- The Washington Times - Friday, August 4, 2017

John Wall strode to the stage among the three men he’s interlocked with more than ever. Wall was wearing a plaid three-piece suit. Wizards coach Scott Brooks had his boyish hair gelled. Owner Ted Leonsis‘ goatee was manicured. Team president Ernie Grunfeld passed by with the shoulders of a former player.

They sat at a folding table on the Wizards’ practice court Friday. The foursome was assembled to talk about Wall’s new “supermax” contract extension, the one that will extract $207 million from Leonsis‘ pockets when piled on top of Wall’s existing deal.

Washington gladly paid Wall. It met his trade kicker demands in the contract. It took care of other pieces on top of the hefty sum. It knew that without Wall, the last four years and future would be undone. Shooting guard Bradley Beal signed a long-term contract in the summer of 2016. Brooks did, too. Otto Porter signed one in July. They would all be marooned without Wall.

The premise the Wizards are working under does not work without Wall. Leonsis touts drafting, developing and signing players. Washington is the lone team in the suddenly transient NBA with three homegrown players signed to maximum contracts. It has continuity in a fluctuating league. Wall’s abilities make that a viable solution for progress.

Last season’s 49 wins were the most for Washington since 1979. Yet, the Wizards still have not been to the conference finals since that disco-drenched time, still have not figured out how to fill an arena on a nightly basis. They are the laggard of the District sports landscape, known more for a failing long-term history than making the playoffs three of the last four seasons. The responsibility to change that rests with Brooks, Wall, Beal and Porter. Their contracts and talents leave no other options.

“We want to have consistent, sustainable success,” Brooks said. “We don’t want to ride the roller-coaster of an NBA team going up and down, up and down, each and every other year.”

Tumult across the Eastern Conference makes the Wizards an outlier. The core of their team is locked in until Beal can become an unrestricted free agent for the first time in 2021. They are in the large lot which is hoping age influences LeBron James’ legs at some point. Washington, more so than any other upper-tier team in the conference, has established its long-term foundation. Beal, Porter and Wall alone will cost Leonsis more than $400 million, for better or worse.

“That’s a pretty big investment,” Leonsis said.

Wall said Friday that his commitment as the core’s anchor was not in doubt. He needed to wait for his representation to work out the contract details with the Wizards before signing. He heard back from his agent July 20 that Washington had agreed to everything. That gave Wall a day to decide. July 21 he agreed. It was a Friday.

“I just surprised people with a good Friday night,” Wall said. “I know some people probably went out and had some drinks after.”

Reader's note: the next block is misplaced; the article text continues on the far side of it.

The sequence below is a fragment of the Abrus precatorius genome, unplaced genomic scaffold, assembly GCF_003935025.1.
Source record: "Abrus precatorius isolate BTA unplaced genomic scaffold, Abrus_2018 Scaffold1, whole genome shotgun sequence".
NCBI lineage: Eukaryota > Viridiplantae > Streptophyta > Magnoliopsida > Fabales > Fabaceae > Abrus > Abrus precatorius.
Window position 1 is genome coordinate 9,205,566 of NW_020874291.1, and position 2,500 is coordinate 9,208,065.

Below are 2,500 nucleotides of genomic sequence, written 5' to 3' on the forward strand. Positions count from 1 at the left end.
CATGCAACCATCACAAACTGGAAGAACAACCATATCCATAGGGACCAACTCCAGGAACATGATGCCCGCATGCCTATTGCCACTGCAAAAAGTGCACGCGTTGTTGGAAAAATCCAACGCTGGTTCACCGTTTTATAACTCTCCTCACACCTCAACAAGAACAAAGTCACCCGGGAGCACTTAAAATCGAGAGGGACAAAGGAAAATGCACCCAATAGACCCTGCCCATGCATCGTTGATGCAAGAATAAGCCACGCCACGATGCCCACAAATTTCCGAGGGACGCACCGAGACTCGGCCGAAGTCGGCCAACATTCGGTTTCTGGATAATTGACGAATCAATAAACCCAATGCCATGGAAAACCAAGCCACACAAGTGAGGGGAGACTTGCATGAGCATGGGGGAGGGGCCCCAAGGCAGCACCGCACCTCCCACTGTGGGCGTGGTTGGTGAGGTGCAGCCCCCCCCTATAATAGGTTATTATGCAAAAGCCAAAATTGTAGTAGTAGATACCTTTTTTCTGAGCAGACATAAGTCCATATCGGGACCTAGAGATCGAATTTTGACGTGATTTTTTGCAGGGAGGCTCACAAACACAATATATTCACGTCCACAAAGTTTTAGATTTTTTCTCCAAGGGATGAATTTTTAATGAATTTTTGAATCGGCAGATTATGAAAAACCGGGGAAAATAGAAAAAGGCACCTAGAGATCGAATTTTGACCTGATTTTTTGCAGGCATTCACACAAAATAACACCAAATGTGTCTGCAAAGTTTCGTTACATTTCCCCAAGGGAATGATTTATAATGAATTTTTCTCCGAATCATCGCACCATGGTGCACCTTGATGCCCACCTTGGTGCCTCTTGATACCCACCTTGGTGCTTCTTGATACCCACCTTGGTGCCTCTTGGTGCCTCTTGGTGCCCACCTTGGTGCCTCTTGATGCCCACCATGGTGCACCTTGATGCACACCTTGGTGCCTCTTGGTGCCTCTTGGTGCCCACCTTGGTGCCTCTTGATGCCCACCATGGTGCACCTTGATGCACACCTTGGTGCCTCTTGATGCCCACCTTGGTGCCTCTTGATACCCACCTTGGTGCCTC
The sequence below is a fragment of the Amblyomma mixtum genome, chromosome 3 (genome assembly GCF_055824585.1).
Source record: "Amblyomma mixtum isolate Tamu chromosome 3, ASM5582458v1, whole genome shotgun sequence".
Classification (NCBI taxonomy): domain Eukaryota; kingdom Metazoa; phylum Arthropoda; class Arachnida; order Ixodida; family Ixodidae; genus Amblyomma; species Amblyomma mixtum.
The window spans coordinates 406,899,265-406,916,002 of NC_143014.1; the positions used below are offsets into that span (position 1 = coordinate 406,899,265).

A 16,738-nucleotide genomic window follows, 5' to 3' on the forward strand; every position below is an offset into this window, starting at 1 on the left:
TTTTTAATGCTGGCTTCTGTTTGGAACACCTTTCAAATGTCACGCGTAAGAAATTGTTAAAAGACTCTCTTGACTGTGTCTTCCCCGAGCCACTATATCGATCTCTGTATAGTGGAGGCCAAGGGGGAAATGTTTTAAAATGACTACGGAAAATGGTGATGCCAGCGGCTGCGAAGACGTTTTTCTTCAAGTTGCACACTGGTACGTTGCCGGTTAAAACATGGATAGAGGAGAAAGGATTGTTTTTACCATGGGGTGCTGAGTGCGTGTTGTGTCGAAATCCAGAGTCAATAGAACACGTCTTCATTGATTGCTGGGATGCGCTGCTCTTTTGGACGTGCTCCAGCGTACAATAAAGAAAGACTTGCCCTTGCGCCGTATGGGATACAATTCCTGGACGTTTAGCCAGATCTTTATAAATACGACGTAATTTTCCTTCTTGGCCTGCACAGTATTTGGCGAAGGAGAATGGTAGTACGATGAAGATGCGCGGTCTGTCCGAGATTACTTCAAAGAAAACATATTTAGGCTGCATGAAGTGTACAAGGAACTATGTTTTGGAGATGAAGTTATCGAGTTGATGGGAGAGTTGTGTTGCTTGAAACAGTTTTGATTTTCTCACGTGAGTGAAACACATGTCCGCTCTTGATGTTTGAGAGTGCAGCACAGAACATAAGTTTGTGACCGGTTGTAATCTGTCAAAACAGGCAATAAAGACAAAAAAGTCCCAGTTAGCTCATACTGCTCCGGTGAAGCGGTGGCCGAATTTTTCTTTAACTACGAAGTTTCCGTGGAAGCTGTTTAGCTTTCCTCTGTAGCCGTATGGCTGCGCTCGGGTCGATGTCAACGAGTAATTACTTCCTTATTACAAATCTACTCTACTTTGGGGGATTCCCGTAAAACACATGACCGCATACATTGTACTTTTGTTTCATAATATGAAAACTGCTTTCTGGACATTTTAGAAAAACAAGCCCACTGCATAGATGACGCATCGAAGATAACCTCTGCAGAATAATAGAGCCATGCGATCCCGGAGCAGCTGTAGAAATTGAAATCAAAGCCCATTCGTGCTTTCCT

Those were cocktails of relief and celebration. They eased any tension Wall had created by not signing the contract as soon as it was offered. He contended Friday there was no malice in the pause.

“We knew the money was going to be there,” Wall said.

He did not want to go anywhere else. The extension was Wall’s second with the organization since being selected No. 1 overall by Washington in 2010. He won the NBA’s Community Assist Award two years ago for his community work around the District. Four times he has been named an All-Star. Last season, he was named third-team All-NBA, an achievement that unlocked Washington’s ability to offer him such a rich extension. Friday, Wall slid in a mention of how his father, John Wall Sr., who died in 1999, was born and raised in the District.

“There’s no point in testing free agency if I know where I want to be,” Wall said.

The fatigue he felt in Game 7 of the Eastern Conference semifinals against the Boston Celtics is still on his mind. He admitted Friday that he was tired before the fourth quarter began. Wall missed his final 11 shots of the game. He took just four shots in the fourth quarter. None were in the lane. He played 44 minutes that night. Washington lost, 115-105, again leaving it short of the conference finals.

“In the third quarter, with like three minutes to go, I asked coach for a sub,” Wall said. “He was like, ‘No, you’ve got to play.’ I was like, ‘Oh, [expletive]. It’s going to be a long night for me.’”

Wall has spent the summer receiving treatment in the morning, then lifting weights, playing basketball, and going on a bike ride, the latter of which often becomes a social media post, afterward. The work is his path to being in better shape. This, he said, is his first summer since entering the league that he can spend working out instead of rehabilitating a body part. He hopes it carries him through a future Game 7.

When he was done Friday, Wall went from tailored suit to track suit, then headed for his car. The back entrance to the Wizards’ lockerroom is steps from the practice court that housed his press conference. Inside, there are four large banners signifying the organization’s lone group of retired jerseys: Wes Unseld, Earl Monroe, Gus Johnson and Elvin Hayes. An hour earlier, Wall mentioned the chance of having his jersey among them. His new contract keeps him in Washington until he is 32 years old. He will have his shot.


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